Have Even Pressure on the Maxilla
Correct tongue posture alongside the evenly-applied pressure to the roof of the mouth affects how your facial bone structure develops. Your back third should be on the roof of your mouth, but you don’t want to be pressing harder there. You want evenly-dispersed pressure everywhere.
You need to make sure that your tongue covers a significant area of your upper palate and be careful not to push forward your front teeth. Your tongue should only go as far as the incisive papilla.
Involve the Back Third of the Tongue
The back third of your tongue is the hardest part to get up while you are mewing, but it is the primary indicator of mewing correctly. If you think you can’t get the back third up the roof of your mouth, try making a big gulp or swallow while sealing your lips.
Forceful swallowing will make your back third rise and touch the soft palate. Some people suggest saying the word “sing” so you know the position of your tongue should be in. When you practice mewing for more extended periods, engaging the back third of the tongue also becomes more natural.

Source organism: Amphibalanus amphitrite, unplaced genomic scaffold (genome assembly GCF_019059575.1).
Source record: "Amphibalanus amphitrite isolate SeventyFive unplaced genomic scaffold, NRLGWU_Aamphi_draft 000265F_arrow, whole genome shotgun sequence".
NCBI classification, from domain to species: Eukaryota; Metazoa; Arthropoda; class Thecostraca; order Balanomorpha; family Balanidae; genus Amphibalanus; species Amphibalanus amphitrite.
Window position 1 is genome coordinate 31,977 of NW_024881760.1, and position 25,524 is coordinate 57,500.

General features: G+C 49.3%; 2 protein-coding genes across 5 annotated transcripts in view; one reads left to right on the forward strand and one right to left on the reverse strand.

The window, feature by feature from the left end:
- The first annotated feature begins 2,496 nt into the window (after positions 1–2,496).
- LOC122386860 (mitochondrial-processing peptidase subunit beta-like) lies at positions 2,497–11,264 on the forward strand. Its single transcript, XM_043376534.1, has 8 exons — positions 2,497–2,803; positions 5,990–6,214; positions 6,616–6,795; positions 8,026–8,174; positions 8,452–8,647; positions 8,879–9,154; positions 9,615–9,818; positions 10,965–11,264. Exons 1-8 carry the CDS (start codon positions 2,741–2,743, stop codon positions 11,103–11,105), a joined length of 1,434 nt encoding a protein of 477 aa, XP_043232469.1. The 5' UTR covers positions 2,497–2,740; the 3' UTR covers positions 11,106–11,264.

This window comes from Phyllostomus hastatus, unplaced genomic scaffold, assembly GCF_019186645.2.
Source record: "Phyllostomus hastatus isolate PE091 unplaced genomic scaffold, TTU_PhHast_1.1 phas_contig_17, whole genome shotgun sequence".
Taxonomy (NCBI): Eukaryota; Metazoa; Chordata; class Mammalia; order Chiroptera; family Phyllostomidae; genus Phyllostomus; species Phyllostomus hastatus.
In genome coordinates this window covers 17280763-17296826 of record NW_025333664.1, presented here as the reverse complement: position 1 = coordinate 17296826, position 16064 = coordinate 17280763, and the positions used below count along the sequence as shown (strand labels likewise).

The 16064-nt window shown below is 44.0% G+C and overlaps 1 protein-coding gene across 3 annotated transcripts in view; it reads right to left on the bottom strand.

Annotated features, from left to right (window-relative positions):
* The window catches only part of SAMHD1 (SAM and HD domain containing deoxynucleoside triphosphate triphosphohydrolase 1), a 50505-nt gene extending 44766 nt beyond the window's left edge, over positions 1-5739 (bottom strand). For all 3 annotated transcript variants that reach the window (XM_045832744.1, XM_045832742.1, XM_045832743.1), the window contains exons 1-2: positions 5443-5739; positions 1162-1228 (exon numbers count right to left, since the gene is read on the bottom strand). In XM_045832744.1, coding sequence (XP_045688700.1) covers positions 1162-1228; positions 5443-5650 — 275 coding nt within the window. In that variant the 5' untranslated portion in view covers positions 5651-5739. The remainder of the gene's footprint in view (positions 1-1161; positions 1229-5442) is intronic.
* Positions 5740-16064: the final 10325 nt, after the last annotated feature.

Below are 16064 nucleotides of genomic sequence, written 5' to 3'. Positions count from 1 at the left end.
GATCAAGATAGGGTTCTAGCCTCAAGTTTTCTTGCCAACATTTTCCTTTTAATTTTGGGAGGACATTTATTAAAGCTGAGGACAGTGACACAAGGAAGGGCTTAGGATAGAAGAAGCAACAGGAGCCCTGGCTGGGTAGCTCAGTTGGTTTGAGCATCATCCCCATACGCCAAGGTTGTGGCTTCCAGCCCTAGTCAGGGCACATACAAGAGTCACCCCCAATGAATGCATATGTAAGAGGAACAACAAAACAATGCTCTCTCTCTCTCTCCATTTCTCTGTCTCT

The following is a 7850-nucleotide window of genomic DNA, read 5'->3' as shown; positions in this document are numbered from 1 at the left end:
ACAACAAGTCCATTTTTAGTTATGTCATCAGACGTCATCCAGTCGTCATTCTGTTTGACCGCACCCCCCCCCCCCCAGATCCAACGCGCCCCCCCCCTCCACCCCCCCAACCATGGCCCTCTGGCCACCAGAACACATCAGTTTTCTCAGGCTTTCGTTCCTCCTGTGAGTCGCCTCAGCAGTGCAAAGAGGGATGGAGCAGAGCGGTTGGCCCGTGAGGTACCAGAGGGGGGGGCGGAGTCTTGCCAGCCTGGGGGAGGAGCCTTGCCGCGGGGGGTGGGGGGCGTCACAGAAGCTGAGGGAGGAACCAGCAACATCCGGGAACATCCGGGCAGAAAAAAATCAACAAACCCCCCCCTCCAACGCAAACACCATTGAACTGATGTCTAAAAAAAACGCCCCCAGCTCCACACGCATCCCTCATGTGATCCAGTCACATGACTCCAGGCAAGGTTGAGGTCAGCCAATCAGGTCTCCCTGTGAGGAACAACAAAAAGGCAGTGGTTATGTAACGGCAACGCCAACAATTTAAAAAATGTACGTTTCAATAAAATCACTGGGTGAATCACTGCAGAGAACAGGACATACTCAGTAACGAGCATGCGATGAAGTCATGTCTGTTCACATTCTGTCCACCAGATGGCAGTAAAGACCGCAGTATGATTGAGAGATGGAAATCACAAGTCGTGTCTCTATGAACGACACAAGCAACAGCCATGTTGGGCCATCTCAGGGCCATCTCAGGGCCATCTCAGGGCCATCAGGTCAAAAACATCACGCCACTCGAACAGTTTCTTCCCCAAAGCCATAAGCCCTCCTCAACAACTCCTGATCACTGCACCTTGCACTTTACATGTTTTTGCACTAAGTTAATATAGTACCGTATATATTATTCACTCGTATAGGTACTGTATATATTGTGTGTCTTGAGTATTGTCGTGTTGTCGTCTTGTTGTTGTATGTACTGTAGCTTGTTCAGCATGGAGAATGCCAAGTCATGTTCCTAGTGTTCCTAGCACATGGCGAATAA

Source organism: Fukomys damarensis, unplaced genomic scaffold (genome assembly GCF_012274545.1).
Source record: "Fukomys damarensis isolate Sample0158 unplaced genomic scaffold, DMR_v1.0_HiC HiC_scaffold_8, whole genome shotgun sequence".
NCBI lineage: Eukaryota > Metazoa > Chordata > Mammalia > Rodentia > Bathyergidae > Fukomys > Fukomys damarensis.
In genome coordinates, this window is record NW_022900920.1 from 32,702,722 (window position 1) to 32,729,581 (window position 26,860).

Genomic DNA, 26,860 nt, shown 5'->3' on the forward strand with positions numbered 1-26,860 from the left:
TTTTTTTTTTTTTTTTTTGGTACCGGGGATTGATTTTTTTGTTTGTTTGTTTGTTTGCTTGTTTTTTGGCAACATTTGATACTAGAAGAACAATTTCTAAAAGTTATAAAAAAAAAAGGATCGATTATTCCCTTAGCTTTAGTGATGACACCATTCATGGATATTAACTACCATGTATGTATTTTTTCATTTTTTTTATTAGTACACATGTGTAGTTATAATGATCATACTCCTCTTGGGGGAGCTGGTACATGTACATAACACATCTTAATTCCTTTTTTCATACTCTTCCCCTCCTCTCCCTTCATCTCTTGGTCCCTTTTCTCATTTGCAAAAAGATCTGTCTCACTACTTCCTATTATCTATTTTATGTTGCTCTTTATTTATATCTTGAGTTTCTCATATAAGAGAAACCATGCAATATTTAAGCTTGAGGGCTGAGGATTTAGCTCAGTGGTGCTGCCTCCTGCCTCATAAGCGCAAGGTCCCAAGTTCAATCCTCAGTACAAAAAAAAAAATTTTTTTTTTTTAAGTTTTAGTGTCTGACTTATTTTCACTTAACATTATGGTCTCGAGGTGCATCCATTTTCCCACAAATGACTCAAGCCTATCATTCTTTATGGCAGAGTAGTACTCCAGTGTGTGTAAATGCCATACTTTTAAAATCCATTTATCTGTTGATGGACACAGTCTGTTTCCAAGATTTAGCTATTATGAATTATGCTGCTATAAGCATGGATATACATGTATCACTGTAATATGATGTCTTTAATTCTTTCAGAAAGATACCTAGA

However, if you are recessed or have a small palate, you might not be physically able to get the back third of the tongue up, or at the very least, will have difficulty in doing so. At this point, mewing is unlikely to help you, and you need surgical/orthodontic intervention.
Making sure that you seal your lips at all times also ensures that you are breathing through your nose. The biggest problem for mouthbreathers is that the longer they go with bad oral posture, the more their face elongates.
Sealing the lips is very easy to do for most people. However, for those who have lip incompetence, malocclusions, and bite problems, it will be more challenging. It’s best to treat the issue that prevents normal lip seal before ever starting with mewing. This could mean braces or full-on jaw surgery.